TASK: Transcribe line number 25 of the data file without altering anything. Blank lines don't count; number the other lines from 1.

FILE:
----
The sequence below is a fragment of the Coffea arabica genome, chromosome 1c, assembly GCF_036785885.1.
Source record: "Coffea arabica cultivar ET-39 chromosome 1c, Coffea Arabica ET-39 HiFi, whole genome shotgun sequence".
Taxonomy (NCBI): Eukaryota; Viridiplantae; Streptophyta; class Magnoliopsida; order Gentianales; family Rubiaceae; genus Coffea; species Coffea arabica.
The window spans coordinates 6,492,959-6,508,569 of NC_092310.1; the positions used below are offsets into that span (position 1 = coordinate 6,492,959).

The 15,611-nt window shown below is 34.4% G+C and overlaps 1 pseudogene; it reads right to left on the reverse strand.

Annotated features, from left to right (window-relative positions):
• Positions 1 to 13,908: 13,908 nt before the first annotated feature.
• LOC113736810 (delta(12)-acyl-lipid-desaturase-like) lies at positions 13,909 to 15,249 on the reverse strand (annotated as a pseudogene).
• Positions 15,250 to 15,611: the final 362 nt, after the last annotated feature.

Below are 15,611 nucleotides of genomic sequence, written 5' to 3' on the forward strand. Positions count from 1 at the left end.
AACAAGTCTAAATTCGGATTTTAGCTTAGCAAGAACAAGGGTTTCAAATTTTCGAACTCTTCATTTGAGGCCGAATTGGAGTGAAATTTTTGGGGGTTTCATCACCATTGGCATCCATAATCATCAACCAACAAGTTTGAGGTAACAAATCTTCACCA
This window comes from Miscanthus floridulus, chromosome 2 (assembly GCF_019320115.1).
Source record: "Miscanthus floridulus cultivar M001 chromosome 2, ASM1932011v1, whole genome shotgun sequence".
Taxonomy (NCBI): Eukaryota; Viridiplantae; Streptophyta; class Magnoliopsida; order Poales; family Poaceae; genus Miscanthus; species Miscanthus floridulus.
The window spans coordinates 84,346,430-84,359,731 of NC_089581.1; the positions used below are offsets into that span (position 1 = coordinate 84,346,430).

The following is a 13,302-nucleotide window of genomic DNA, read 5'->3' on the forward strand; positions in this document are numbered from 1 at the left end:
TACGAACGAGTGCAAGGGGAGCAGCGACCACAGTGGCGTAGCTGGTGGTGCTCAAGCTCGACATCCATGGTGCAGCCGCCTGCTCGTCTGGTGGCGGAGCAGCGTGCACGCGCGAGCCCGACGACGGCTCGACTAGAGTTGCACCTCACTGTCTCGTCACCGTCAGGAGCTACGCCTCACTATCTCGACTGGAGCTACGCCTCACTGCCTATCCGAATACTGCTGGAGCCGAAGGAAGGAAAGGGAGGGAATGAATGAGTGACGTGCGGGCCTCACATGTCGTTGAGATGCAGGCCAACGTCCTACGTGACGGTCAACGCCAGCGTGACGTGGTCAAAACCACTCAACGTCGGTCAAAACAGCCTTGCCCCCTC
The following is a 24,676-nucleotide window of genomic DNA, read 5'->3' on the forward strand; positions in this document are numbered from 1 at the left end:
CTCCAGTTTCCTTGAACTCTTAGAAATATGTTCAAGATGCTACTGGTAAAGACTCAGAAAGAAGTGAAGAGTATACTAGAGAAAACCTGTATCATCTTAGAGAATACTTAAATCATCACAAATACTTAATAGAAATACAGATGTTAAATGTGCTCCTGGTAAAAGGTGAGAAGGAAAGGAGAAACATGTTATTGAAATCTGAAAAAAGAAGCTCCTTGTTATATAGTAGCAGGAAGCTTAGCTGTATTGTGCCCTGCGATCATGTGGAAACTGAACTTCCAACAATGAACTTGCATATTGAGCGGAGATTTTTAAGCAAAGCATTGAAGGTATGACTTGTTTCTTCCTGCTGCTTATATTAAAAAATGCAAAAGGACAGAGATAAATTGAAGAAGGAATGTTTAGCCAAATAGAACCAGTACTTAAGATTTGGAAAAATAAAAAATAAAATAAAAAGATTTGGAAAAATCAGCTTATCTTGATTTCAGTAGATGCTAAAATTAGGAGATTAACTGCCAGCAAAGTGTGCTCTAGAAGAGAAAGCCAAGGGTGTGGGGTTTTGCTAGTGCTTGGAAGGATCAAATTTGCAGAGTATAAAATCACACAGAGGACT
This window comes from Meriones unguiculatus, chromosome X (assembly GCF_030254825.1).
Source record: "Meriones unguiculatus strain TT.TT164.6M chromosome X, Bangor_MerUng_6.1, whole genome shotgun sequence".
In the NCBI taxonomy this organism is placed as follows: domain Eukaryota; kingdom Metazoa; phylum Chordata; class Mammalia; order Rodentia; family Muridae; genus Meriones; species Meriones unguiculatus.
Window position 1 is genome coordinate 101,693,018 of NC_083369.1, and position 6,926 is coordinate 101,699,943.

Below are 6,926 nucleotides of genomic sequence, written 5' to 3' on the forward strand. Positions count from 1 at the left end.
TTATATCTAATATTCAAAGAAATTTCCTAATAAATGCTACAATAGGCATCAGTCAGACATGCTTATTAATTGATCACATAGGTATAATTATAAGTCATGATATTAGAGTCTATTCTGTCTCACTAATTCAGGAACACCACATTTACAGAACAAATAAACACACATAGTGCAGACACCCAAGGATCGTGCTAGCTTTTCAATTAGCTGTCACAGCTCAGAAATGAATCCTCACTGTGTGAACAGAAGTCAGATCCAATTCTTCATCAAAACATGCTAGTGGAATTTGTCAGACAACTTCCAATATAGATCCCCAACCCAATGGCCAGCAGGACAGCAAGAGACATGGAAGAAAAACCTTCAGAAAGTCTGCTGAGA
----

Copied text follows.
TTATATCTAATATTCAAAGAAATTTCCTAATAAATGCTACAATAGGCATCAGTCAGACATGCTTATTAATTGATCACATAGGTATAATTATAAGTCATGATATTAGAGTCTATTCTGTCTCACTAATTCAGGAACACCACATTTACAGAACAAATAAACACACATAGTGCAGACACCCAAGGATCGTGCTAGCTTTTCAATTAGCTGTCACAGCTCAGAAATGAATCCTCACTGTGTGAACAGAAGTCAGATCCAATTCTTCATCAAAACATGCTAGTGGAATTTGTCAGACAACTTCCAATATAGATCCCCAACCCAATGGCCAGCAGGACAGCAAGAGACATGGAAGAAAAACCTTCAGAAAGTCTGCTGAGA